Masters: Brooks Koepka says players pay Augusta course 'too much respect'

Brooks Koepka reckons players pay Augusta National "too much respect" on the strength of tales of horror about the Georgia venue's slopey greens and is set to take dead aim in his bid to prove that in this week's Masters.

Brooks Koepka reacts to his eagle on the 13th green with caddie Ricky Elliott during the final round of the 2019 Masters at Augusta National. Picture: Andrew Redington/Getty Images
Brooks Koepka reacts to his eagle on the 13th green with caddie Ricky Elliott during the final round of the 2019 Masters at Augusta National. Picture: Andrew Redington/Getty Images

The four-time major winner is making his fifth appearance in the rescheduled major, having been in the Green Jacket mix on the back nine last year before finishing in a tie for second, one shot behind Tiger Woods.

Prior to that, Koepka's best effort had been a share of 11th position in 2017 and, though by no means an old hand, he is now starting to feel comfortable playing the Alister MacKenzie-designed course and, equally important, having his own opinion about the best way to tackle the test.

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“I think people actually respect it a little too much sometimes," said Koepka, who is among the favourites for the event's first staging in November, having been postponed in April due to the COVID-19 pandemic.

"You try to hit all these slopes and shots which I guess are crowd pleasers, but a lot of times it’s as simple as aim at the flag and if you pull it or push it, it catches the slope.

“There are different ways to get to the hole and you don’t always need to use the slope. You know, if you’re aiming at the slope and pull it or push it, you’ve missed it.

"So I think sometime it’s just being aggressive as you normally would, don’t try to respect it so much and see what other guys do. They’re looking to catch the slopes and things like that, but you can honestly be really aggressive.

“I just figured that out the more and more I played it. You’d listen to guys saying ‘with this pin you have to bring it off that slope’ but you don’t have to. You can just hit right at it and it’s not going to go there. Aiming two feet next to the flag is fine."

Koepka, who used a win in the 2013 Scottish Challenge at Macdonald Spey Valley in Aviemore as a springboard to become a world No 1, though he’s now down at No 12, missed last month's US Open due to recurring knee injuries.He also had sit out the 2018 Masters due to injury, but, on the back of last year's strong performance, is feeling quietly confident about his chances this time around.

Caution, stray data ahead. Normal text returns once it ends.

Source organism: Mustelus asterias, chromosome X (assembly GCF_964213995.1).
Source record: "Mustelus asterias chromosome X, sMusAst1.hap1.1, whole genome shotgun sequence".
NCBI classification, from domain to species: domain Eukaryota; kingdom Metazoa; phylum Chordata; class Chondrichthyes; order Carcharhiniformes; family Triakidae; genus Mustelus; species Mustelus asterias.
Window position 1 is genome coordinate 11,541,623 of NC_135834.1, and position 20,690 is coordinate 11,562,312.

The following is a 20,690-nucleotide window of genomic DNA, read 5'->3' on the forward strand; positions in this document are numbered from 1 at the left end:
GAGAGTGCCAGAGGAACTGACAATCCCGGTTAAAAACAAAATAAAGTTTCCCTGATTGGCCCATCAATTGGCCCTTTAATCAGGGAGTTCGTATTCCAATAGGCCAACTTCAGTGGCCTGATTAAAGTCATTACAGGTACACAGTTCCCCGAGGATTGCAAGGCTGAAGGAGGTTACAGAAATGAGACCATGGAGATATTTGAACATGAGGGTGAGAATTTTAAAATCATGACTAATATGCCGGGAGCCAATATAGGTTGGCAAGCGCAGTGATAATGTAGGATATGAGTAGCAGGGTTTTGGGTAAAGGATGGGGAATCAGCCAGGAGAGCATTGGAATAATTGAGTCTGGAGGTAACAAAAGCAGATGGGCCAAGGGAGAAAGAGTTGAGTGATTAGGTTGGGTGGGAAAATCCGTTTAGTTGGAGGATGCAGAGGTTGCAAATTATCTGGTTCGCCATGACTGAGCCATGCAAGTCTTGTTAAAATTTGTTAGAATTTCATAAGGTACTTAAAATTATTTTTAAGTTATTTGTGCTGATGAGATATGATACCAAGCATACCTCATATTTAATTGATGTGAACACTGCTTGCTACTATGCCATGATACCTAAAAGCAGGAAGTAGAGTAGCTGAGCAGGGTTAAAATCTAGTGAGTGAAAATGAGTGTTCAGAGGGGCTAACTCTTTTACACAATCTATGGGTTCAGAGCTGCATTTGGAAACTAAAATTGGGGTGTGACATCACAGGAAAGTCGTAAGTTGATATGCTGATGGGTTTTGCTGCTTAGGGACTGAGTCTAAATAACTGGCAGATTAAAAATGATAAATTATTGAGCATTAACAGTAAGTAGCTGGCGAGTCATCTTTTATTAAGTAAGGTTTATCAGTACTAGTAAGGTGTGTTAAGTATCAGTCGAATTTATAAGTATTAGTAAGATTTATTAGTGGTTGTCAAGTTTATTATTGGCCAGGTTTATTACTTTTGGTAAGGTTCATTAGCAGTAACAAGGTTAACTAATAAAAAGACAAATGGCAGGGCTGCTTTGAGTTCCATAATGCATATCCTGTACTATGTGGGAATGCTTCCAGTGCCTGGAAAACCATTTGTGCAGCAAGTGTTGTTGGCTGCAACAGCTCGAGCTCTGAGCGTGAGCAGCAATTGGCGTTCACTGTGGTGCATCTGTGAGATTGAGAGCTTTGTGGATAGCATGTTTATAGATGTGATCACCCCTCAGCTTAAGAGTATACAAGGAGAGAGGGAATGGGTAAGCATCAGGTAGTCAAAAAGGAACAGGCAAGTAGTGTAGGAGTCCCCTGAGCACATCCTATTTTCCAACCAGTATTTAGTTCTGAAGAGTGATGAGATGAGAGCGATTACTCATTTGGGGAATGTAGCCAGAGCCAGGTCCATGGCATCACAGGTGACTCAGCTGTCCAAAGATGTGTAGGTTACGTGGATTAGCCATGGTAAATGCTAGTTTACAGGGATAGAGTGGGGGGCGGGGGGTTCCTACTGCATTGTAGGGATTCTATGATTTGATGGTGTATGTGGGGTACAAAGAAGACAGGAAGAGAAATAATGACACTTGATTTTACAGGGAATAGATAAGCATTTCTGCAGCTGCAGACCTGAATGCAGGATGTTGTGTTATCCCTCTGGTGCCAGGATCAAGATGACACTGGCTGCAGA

Hitting those greens is just part of the test, of course, as a silky touch is required to hole putts on them. “There’s definitely putts on the golf course where you could have 10 feet and it looks like it’s a right edge putt but really it’s a left edge putt," he added.

“There’s little things like that where I think the knowledge comes in. But there’s just a couple of places where it doesn’t break. If you practice enough and hit the putts you should then, you’ll know that.

“You do your homework. You’re watching other guys hit putts and they say, 'wow I can’t believe that happened'. So you’ll see it.”

One big difference about this year's event will be the absence of patrons, with the event behind played behind closed doors due to ongoing coronavirus restrictions. It will be an eerie scene when the two honorary starters, Jack Nicklaus and Gary Player, get the event underway on Thursday.

For Koepka, though, it will feel like business as usual. “I just feel excitement on the first tee, I don’t get nervous," he said. If you’re going to be nervous on the first tee, you’d might as well be nervous on the rest of them.

“I can see that the first time I played, yes I was a little nervous then, but, after that, it’s just been excitement and feeling ready to go."In last year's title tussle, Koepka followed a double-bogey 5 at the 12th in the final round with an eagle-3 at the next. He remained in the hunt with a birdie at the 15th but was unable to hole any clutch putts down the stretch as he finished a shot behind winner Woods.

"I mean, just putting yourself in contention again, that was really the big thing I got out of it," he recalled. "It's just one of those things where I feel like if I hadn't backed off it on 12, I hit a good shot, just I think we all know that wind swirls quite a bit there.

"The other big thing is, too, I think Tiger made it look a lot closer than it was. It was one shot but he had a two-shot lead coming up the last and all he had to do was make bogey to win and it's a lot easier. He played it where he took double out of play and gave himself a look at par, almost made it. He did everything right.

On 16, leaving it on that shelf was kind of a screw up for me, but it is what it is. I played good. There's some weeks we just get beat."

The 30-year-old is halfway to the career grand slam Rory McIlroy is chasing this week, having won the US Open in both 2017 and 2018 and the US PGA in both 2018 and 2019.

"Both of them," he replied, smiling, to being asked if he had to choose from the other two he's not won yet. “I’ll take my six pack.”

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